Friday, May 8, 2015

What We Learned This Week - "The rain in Plains stayed mainly off the grains"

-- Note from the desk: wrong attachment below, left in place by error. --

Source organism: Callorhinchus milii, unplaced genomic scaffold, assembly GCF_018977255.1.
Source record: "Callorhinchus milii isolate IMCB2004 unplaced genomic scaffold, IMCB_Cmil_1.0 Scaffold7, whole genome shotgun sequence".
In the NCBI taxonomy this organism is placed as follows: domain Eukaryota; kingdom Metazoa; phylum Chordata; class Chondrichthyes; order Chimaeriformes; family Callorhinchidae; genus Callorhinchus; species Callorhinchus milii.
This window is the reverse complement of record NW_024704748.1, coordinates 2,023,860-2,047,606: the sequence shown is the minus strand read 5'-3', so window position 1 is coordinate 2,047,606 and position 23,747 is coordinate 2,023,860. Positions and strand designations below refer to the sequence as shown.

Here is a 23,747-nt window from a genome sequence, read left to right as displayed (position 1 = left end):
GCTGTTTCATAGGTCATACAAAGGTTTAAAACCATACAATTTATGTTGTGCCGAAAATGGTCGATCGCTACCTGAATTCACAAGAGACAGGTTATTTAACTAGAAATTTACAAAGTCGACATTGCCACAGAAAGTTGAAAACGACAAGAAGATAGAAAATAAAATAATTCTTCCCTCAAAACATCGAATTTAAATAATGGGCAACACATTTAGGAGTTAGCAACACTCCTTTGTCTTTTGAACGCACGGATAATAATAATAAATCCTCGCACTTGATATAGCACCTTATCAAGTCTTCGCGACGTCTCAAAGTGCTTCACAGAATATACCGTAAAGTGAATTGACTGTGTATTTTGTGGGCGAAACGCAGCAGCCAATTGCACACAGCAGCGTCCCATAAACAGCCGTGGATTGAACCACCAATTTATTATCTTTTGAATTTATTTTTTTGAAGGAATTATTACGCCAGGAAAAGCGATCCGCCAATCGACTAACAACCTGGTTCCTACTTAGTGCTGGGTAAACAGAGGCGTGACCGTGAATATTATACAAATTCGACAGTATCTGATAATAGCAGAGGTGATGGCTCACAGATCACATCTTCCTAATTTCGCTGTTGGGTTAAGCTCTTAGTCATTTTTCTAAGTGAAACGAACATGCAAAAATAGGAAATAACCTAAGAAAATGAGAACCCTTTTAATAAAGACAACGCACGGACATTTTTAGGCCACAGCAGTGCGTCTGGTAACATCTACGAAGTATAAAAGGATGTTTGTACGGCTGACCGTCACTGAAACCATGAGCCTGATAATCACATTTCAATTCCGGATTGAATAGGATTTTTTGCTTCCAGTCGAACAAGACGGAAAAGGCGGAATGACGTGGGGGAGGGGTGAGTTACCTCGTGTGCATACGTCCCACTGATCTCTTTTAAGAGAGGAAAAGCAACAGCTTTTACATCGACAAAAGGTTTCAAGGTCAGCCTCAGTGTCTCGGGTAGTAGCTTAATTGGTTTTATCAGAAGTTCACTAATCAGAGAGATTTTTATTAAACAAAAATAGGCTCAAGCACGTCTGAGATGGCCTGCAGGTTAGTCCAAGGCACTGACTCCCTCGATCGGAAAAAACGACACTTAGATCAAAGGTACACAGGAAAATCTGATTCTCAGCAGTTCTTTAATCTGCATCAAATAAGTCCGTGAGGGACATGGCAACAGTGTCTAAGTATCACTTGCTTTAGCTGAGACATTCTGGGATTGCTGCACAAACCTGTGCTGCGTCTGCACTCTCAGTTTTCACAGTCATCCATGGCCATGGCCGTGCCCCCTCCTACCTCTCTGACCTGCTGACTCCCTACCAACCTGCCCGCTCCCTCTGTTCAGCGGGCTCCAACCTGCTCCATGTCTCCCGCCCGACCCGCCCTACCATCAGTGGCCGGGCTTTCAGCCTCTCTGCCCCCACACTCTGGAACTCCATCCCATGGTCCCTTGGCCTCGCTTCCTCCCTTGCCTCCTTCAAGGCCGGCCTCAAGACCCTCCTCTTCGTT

There was a fertilizer spill in Indiana with "only a few dead fish," and yet another in a series of oil production brine spills in North Dakota. Lawmakers and industry representatives agree that microbead plastic particles should be kept out of U.S. waters. However, exactly how to define those "U.S. waters" continued to be a point of political disagreement. Minnesota's state senators passed a microbead bill.  That state's Health Department called farmland-related nitrates a "growing chemical threat" to drinking water, while the state's Governor talked about clean water, wastewater infrastructure, and being called a stream buffer bully.  USDA will make over $200 million available this year for farm and ranch land conservation through a regional partnership program. A USDA economists suggested that the Department reframe how it implements voluntary conservation programs related to water quality improvement. Missouri River runoff in April was half of what it usually is due to low Dakotas' rainfall.  The week's Plains' rainfall fell mostly outside of already-drought-stricken areas.  Mississippi River megafloods likely wiped out the largest ancient Native American civilization in what is now Illinois. Kentucky's hemp production is getting higher, and U.S. planting zones "have shifted ever so subtly" because of climate warming. Louisiana Sens. Vitter and Cassidy were critical of the impact flood insurance rates might have on economic growth and they suggested that FEMA drop a new rule's linkage between mitigation grants and state climate change planning. The last time the Earth had this much carbon dioxide in the atmosphere was more than a million years ago. North Dakota Sen. John Hoeven wants to "improve on" a new U.S. EPA coal ash disposal rule. A judge ruled that the federal government must pay for Hurricane Katrina damages amplified by the Mississippi River-Gulf Outlet system. Missouri state-endangered lake sturgeon are reproducing in the Mississippi River. The Pennsylvania House voted to thin its own ranks along with those of the state Senate. A new round of South Dakota hearings on the Keystone XL pipeline project will once more pit anti-pipeline activists against project supporters. And last but not least, "underutilized seafood" like Asian carp and other "trash fish" will be highlights of an exclusive Chicago dinner later this month.

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